Lead counsel contests take shape in Facebook, JPMorgan cases

July 26, 2012

Bernstein Litowitz Berger & Grossmann and Robbins Geller Rudman & Dowd are the most successful members of the securities class action bar. Check the ISS rankings for 2011: Bernstein Litowitz is in the top slot, with $1.37 billion in settlements last year; Robbins Geller is second, with $1.14 billion. Those total dollars, though, mask the very different business models of the two firms, which are reflected in two other numbers on the ISS chart. Bernstein Litowitz settled only 13 cases in 2011, for an average settlement of about $106 million. By contrast, Robbins Geller settled 28 – more than twice as many as Bernstein Litowitz and 12 more than any other leading class action firm. Robbins Geller’s average settlement was about $49 million, less than any firm in the top 10 except Milberg. Both models work, or you wouldn’t always see Bernstein Litowitz and Robbins Geller at the top of the ISS rankings, but the firms are the yin and yang of securities class action litigation.

That’s why it’s so interesting that they’re both angling for lead counsel appointments in the two hottest cases of the year. The deadlines for lead plaintiff briefs have come and gone in the JPMorgan “London Whale” and Facebook IPO cases. There’s plenty of competition in both – though, as I predicted, less in the JPMorgan case – but the strongest leadership bids come from clients represented by Robbins Geller or Bernstein Litowitz.

Let’s look first at the JPMorgan briefs, which came in earlier this month. JPMorgan lost more than $17 billion in market capitalization when it disclosed in May that its chief investment office had lost $2 billion as a result of risky credit default swap positions taken by the so-called London Whale, derivatives trader Bruno Iksil. Shareholders have offered different theories about when the bank’s alleged deception began, but they all point to CEO Jamie Dimon calling the CDS position “a tempest in a teapot” in an April call with analysts.

Robbins Geller, which was one of the firms that launched the litigation with a complaint on behalf of an individual shareholder, is making a leadership bid as counsel to a pipefitters’ union pension fund. In its lead plaintiff brief, the firm asserts that the union fund bought more than 137,000 shares between January 2012 and May 2012, and lost more than $1 million on its investment. “To the best of its counsel’s knowledge, there are no other plaintiffs with a larger financial interest in the class period for the related actions,” the brief said, in the standard language of these kinds of filings.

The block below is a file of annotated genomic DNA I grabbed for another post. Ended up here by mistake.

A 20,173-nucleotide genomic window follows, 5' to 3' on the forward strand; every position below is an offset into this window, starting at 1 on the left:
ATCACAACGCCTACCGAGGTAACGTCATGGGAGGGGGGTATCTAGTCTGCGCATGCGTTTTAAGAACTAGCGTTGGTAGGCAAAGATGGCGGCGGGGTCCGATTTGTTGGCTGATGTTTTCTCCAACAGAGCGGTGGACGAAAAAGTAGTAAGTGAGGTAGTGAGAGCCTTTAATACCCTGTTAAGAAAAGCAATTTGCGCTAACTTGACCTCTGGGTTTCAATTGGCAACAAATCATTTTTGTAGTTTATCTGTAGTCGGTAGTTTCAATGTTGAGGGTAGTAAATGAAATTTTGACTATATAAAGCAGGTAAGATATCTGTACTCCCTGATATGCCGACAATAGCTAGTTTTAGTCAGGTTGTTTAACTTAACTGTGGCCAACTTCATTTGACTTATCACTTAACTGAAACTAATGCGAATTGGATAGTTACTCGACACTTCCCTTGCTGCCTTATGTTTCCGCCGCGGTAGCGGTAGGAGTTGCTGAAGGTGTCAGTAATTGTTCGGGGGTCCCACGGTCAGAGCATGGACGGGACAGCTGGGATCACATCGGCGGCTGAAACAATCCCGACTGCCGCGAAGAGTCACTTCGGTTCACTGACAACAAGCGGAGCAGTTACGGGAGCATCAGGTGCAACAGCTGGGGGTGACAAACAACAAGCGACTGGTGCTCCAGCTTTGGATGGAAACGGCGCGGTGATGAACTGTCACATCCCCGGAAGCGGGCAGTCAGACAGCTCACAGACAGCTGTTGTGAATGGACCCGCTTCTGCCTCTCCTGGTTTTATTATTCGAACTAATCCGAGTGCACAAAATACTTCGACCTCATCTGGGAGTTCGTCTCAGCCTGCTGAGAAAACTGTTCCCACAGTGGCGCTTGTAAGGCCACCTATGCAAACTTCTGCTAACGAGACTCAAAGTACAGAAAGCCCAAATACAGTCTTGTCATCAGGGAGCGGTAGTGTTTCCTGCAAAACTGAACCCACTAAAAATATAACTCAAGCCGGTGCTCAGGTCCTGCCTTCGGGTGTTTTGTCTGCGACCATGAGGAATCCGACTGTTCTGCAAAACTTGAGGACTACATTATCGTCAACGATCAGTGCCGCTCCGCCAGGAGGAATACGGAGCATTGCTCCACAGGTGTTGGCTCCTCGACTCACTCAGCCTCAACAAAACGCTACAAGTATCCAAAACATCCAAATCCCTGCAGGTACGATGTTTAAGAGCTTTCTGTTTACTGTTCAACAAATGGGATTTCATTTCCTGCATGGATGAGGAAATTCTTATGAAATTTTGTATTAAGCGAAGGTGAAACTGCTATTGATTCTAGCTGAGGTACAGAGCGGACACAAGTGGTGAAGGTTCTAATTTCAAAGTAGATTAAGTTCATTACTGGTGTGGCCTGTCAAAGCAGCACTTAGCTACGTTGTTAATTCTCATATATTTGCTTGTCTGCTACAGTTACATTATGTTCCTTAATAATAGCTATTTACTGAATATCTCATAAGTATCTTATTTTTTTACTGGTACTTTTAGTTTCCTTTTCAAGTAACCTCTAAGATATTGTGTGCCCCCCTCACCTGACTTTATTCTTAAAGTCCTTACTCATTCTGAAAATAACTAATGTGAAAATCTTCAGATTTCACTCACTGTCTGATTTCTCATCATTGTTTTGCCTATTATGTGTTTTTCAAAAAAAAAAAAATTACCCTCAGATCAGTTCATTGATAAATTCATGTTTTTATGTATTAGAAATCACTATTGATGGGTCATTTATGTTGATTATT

But that assertion depends on the class period. A group of state public pension funds jointly represented by Bernstein Litowitz, Grant & Eisenhofer and Kessler Topaz Meltzer & Check alleged that the fraud began way back in 2010. Under that extended class period, they claim in their lead plaintiff brief, the pension funds lost a combined $52 million, which would dwarf the losses of Robbins Geller’s client. Courts don’t always like these ad hoc agglomerations of plaintiffs, however. Expect to see Robbins Geller argue that the public pension funds are only litigating as a group because their lawyers want to be named lead counsel.

The same, however, could be said of the trio of private trust funds Robbins Geller represents in the Facebook IPO litigation, which has mushroomed in both Manhattan and San Francisco federal court. Robbins Geller’s lead plaintiff brief asserts that the three funds collectively lost more than $1.5 million on their investment in more than 226,000 shares in Facebook’s initial public offering. But here again, that’s a smaller loss than Bernstein Litowitz’s clients. Bernstein teamed up with Labaton Sucharow to make a bid on behalf of three state pension funds and a private fund that claim to have lost a collective $7.2 million in their Facebook investment.

There’s lots more competition in the Facebook IPO case, in which damages could be sky-high, but clients of Motley Rice; Lieff Cabraser Heimann & Bernstein; Pomerantz Haudek Grossman & Gross; and Morgan & Morgan cite losses of less than $1 million. That’s probably not enough to make them contenders, at least on their own. Entwhistle & Cappucci‘s lead plaintiff brief argues that its clients should be named to lead the related class action against Nasdaq, asserting that its clients traded more than $316 million in Facebook shares in the IPO. But the brief doesn’t say how much the Entwhistle clients lost, and it’s by no means clear that the Judicial Panel on Multidistrict Litigation will consolidate litigation against Facebook and its underwriters with class actions against Nasdaq. Nor is it likely that one lead counsel would be appointed in both cases.

Based on the lead plaintiff briefing, it looks like the JPMorgan and Facebook cases aren’t going to shake up the established order in the securities class action game.

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